I Googled "discipline yourself" to see if there are ways for me to stop procrastinating so much and instead get things.  Do you know anyone who procrastinates?   Hopefully they recognize it.  Maybe it would be a good idea to show this article to anyone who might benefit from reading it.  Getting rid of one's procrastination takes a lot of hard work.  It involves replacing bad habits with good ones.  Just like when an individual tries to quit smoking, procrastinators must keep on properly deal with their rituals whenever they fail.  It will take time for changes to occur.  One step at a time.  

Here are five short instructions from an article on groundreport.com.

Five Short Instructions to Discipline Yourself

1. Have good daily habits. Eat meals at the same time. Eat the same amount of portions everyday. Go to sleep at the same time. Wake up after a certain number of hours every day. Follow the same routine and be a creature of habit. Hopefully, you don't heed your mental and physical health. [1]

2. On tasks that you give yourself to do, you must try your best to achieve your needs/wants. Therefore, you need to be consistent. Bring yourself to try to do something, and don't make a big deal of failing. [1]

3. Be aware of your emotions. A person told me to write a journal that centers on what I'm feeling. I didn't grew up being fully aware of what other people and my emotions were. Nevertheless, do not be so emotional. [1]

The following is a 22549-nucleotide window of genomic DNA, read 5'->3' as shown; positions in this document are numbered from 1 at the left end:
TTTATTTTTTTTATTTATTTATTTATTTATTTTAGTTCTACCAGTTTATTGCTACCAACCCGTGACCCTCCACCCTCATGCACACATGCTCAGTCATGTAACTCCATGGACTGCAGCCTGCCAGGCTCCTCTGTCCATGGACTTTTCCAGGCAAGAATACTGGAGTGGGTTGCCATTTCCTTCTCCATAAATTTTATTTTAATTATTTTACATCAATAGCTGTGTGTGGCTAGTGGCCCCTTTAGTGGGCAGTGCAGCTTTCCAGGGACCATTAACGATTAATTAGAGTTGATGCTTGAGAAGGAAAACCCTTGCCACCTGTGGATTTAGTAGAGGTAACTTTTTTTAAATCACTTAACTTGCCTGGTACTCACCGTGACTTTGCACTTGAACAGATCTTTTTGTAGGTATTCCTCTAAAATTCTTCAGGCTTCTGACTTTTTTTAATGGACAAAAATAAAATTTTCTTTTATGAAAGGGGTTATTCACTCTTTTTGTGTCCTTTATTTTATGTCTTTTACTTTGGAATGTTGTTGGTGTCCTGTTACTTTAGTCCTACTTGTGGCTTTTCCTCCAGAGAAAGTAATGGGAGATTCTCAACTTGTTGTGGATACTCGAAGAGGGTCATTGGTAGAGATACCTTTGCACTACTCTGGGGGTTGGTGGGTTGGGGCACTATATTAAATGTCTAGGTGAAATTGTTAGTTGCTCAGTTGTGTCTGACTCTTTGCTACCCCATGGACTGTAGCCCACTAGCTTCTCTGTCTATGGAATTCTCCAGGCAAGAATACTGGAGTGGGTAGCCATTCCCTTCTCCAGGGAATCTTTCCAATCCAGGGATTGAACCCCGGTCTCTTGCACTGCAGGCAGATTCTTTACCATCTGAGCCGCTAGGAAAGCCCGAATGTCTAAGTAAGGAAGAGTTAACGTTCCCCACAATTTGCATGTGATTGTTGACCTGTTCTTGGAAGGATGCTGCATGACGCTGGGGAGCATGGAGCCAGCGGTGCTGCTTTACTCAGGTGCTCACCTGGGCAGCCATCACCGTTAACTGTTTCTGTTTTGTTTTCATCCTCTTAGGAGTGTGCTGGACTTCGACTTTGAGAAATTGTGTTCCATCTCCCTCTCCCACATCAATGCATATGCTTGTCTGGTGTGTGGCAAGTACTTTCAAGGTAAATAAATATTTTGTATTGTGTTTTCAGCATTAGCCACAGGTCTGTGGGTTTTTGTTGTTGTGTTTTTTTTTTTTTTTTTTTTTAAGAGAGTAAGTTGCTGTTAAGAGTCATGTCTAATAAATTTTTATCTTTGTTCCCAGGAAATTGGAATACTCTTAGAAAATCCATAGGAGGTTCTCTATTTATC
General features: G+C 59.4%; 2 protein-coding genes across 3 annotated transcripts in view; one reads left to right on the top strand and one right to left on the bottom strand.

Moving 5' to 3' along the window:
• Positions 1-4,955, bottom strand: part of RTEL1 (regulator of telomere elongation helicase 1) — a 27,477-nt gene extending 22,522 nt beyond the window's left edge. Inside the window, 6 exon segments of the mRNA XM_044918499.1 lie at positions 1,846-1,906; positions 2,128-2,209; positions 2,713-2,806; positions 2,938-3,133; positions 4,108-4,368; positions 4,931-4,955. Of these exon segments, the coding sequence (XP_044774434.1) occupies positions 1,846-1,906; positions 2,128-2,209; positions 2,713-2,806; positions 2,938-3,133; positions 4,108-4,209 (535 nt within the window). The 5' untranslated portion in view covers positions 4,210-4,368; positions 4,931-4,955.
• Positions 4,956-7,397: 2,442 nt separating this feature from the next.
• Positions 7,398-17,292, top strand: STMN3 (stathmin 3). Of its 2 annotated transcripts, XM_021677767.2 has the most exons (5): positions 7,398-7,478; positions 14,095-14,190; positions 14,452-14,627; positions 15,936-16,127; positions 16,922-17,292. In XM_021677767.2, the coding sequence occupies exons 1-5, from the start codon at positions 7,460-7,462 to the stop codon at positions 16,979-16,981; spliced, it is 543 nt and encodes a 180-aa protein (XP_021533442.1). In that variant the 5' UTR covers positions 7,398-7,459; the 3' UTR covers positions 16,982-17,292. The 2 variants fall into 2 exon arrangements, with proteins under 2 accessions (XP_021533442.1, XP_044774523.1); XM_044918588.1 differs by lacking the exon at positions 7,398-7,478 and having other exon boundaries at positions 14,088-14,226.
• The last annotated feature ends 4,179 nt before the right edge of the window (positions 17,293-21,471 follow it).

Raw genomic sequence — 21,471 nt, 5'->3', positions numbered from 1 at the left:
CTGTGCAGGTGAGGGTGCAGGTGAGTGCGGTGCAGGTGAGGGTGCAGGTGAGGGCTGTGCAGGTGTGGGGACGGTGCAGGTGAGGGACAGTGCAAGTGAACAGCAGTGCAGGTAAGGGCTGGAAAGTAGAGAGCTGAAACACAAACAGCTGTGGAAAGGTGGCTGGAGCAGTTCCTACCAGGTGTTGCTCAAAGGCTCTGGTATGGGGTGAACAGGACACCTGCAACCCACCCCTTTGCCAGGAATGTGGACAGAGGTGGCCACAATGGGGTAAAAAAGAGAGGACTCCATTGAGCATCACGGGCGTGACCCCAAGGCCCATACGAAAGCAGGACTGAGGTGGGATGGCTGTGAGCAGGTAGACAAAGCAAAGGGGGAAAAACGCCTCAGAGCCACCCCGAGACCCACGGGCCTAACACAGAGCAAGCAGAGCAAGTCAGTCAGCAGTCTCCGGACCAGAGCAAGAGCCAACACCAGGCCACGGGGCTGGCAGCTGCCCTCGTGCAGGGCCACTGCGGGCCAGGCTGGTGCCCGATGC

4. Take care of your health. Having energy is part of that, and you will need to form new habits that will assist you with it. Once you're in good health, then stay fit. [1]

5. You are a human with feelings; thus, reward yourself for your self-discipline. Rest and relax at times as you do always need to continue on with your daily routine. [1]

A Nice Segue

Reward yourself for reading the beginning of this article. In case you haven't noticed, it is long-winded. Relax for two minutes by just staying still and rest your eyes. Or how about take a look at your email account?

Steve Pavlina

Steve Pavlina defines self-discipline as the capability to get yourself to take action no matter how you feel at the moment. In order to build up one's self-discipline, find yourself as many ways as possible to be trained. All the exercises should be able to help you to gradually establish your self-discipline. Right now, I dislike the fact that I don't feel like doing anything when it becomes very cold or very humid at home. I'm not fond of turning on an air-conditioner or a heater. I don't like to rely on these appliances for comfort. I am also too cheap to use them. [2]